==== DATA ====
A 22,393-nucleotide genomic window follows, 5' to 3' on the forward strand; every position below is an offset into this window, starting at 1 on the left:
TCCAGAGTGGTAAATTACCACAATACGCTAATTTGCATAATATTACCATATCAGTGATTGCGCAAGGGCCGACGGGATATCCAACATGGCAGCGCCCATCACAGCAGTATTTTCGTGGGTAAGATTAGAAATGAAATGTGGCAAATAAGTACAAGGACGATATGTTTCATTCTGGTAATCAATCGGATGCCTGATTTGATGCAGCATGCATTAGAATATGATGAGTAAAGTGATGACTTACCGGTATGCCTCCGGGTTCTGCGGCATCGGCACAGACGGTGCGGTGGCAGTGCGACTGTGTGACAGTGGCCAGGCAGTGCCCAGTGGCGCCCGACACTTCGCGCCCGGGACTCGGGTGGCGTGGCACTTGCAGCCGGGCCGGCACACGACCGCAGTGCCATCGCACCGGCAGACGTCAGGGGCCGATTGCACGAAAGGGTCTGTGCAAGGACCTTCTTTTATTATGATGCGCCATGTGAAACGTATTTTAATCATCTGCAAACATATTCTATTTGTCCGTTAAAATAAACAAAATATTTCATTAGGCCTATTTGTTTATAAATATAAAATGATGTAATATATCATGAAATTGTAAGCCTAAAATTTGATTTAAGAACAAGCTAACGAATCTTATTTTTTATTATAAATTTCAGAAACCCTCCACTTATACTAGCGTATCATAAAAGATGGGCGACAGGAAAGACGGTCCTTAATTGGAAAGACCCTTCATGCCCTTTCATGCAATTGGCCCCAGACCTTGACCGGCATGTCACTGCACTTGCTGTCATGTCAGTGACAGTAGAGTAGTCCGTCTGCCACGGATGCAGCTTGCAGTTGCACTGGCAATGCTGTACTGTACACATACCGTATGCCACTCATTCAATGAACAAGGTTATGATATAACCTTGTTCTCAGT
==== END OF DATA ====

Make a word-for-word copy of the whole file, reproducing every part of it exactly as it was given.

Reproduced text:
A 22,393-nucleotide genomic window follows, 5' to 3' on the forward strand; every position below is an offset into this window, starting at 1 on the left:
TCCAGAGTGGTAAATTACCACAATACGCTAATTTGCATAATATTACCATATCAGTGATTGCGCAAGGGCCGACGGGATATCCAACATGGCAGCGCCCATCACAGCAGTATTTTCGTGGGTAAGATTAGAAATGAAATGTGGCAAATAAGTACAAGGACGATATGTTTCATTCTGGTAATCAATCGGATGCCTGATTTGATGCAGCATGCATTAGAATATGATGAGTAAAGTGATGACTTACCGGTATGCCTCCGGGTTCTGCGGCATCGGCACAGACGGTGCGGTGGCAGTGCGACTGTGTGACAGTGGCCAGGCAGTGCCCAGTGGCGCCCGACACTTCGCGCCCGGGACTCGGGTGGCGTGGCACTTGCAGCCGGGCCGGCACACGACCGCAGTGCCATCGCACCGGCAGACGTCAGGGGCCGATTGCACGAAAGGGTCTGTGCAAGGACCTTCTTTTATTATGATGCGCCATGTGAAACGTATTTTAATCATCTGCAAACATATTCTATTTGTCCGTTAAAATAAACAAAATATTTCATTAGGCCTATTTGTTTATAAATATAAAATGATGTAATATATCATGAAATTGTAAGCCTAAAATTTGATTTAAGAACAAGCTAACGAATCTTATTTTTTATTATAAATTTCAGAAACCCTCCACTTATACTAGCGTATCATAAAAGATGGGCGACAGGAAAGACGGTCCTTAATTGGAAAGACCCTTCATGCCCTTTCATGCAATTGGCCCCAGACCTTGACCGGCATGTCACTGCACTTGCTGTCATGTCAGTGACAGTAGAGTAGTCCGTCTGCCACGGATGCAGCTTGCAGTTGCACTGGCAATGCTGTACTGTACACATACCGTATGCCACTCATTCAATGAACAAGGTTATGATATAACCTTGTTCTCAGT